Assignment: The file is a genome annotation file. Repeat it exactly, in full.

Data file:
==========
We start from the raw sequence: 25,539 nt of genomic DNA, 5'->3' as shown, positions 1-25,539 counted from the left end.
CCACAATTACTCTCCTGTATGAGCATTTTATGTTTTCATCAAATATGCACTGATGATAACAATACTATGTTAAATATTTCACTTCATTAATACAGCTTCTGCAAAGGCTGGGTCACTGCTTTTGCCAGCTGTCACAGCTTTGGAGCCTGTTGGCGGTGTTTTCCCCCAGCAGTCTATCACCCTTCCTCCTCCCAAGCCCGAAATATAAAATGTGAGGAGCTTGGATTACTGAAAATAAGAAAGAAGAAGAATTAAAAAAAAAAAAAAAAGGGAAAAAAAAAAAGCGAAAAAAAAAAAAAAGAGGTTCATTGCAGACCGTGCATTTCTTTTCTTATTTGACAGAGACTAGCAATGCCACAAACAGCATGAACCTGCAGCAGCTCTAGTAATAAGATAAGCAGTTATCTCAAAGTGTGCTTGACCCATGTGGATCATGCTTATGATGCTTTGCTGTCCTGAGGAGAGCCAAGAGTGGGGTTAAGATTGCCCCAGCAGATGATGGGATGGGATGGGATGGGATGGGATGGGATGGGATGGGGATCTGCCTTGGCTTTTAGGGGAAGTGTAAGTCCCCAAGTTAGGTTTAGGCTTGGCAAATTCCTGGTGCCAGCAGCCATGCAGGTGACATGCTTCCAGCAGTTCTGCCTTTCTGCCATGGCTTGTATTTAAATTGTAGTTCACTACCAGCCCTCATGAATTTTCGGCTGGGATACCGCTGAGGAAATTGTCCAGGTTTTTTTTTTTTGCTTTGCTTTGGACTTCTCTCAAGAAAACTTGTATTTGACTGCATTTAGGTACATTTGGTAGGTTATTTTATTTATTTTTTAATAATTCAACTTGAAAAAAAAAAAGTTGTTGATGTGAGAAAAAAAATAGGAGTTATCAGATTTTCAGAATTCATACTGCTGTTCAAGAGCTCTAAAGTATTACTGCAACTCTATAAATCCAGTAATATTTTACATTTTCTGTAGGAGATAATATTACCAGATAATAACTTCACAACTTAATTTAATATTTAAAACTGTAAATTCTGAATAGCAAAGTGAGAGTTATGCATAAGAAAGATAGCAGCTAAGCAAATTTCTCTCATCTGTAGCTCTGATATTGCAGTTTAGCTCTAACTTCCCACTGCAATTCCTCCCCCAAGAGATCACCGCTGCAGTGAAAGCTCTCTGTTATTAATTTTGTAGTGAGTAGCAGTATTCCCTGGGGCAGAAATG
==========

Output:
We start from the raw sequence: 25,539 nt of genomic DNA, 5'->3' as shown, positions 1-25,539 counted from the left end.
CCACAATTACTCTCCTGTATGAGCATTTTATGTTTTCATCAAATATGCACTGATGATAACAATACTATGTTAAATATTTCACTTCATTAATACAGCTTCTGCAAAGGCTGGGTCACTGCTTTTGCCAGCTGTCACAGCTTTGGAGCCTGTTGGCGGTGTTTTCCCCCAGCAGTCTATCACCCTTCCTCCTCCCAAGCCCGAAATATAAAATGTGAGGAGCTTGGATTACTGAAAATAAGAAAGAAGAAGAATTAAAAAAAAAAAAAAAAGGGAAAAAAAAAAAGCGAAAAAAAAAAAAAAGAGGTTCATTGCAGACCGTGCATTTCTTTTCTTATTTGACAGAGACTAGCAATGCCACAAACAGCATGAACCTGCAGCAGCTCTAGTAATAAGATAAGCAGTTATCTCAAAGTGTGCTTGACCCATGTGGATCATGCTTATGATGCTTTGCTGTCCTGAGGAGAGCCAAGAGTGGGGTTAAGATTGCCCCAGCAGATGATGGGATGGGATGGGATGGGATGGGATGGGATGGGATGGGGATCTGCCTTGGCTTTTAGGGGAAGTGTAAGTCCCCAAGTTAGGTTTAGGCTTGGCAAATTCCTGGTGCCAGCAGCCATGCAGGTGACATGCTTCCAGCAGTTCTGCCTTTCTGCCATGGCTTGTATTTAAATTGTAGTTCACTACCAGCCCTCATGAATTTTCGGCTGGGATACCGCTGAGGAAATTGTCCAGGTTTTTTTTTTTTGCTTTGCTTTGGACTTCTCTCAAGAAAACTTGTATTTGACTGCATTTAGGTACATTTGGTAGGTTATTTTATTTATTTTTTAATAATTCAACTTGAAAAAAAAAAAGTTGTTGATGTGAGAAAAAAAATAGGAGTTATCAGATTTTCAGAATTCATACTGCTGTTCAAGAGCTCTAAAGTATTACTGCAACTCTATAAATCCAGTAATATTTTACATTTTCTGTAGGAGATAATATTACCAGATAATAACTTCACAACTTAATTTAATATTTAAAACTGTAAATTCTGAATAGCAAAGTGAGAGTTATGCATAAGAAAGATAGCAGCTAAGCAAATTTCTCTCATCTGTAGCTCTGATATTGCAGTTTAGCTCTAACTTCCCACTGCAATTCCTCCCCCAAGAGATCACCGCTGCAGTGAAAGCTCTCTGTTATTAATTTTGTAGTGAGTAGCAGTATTCCCTGGGGCAGAAATG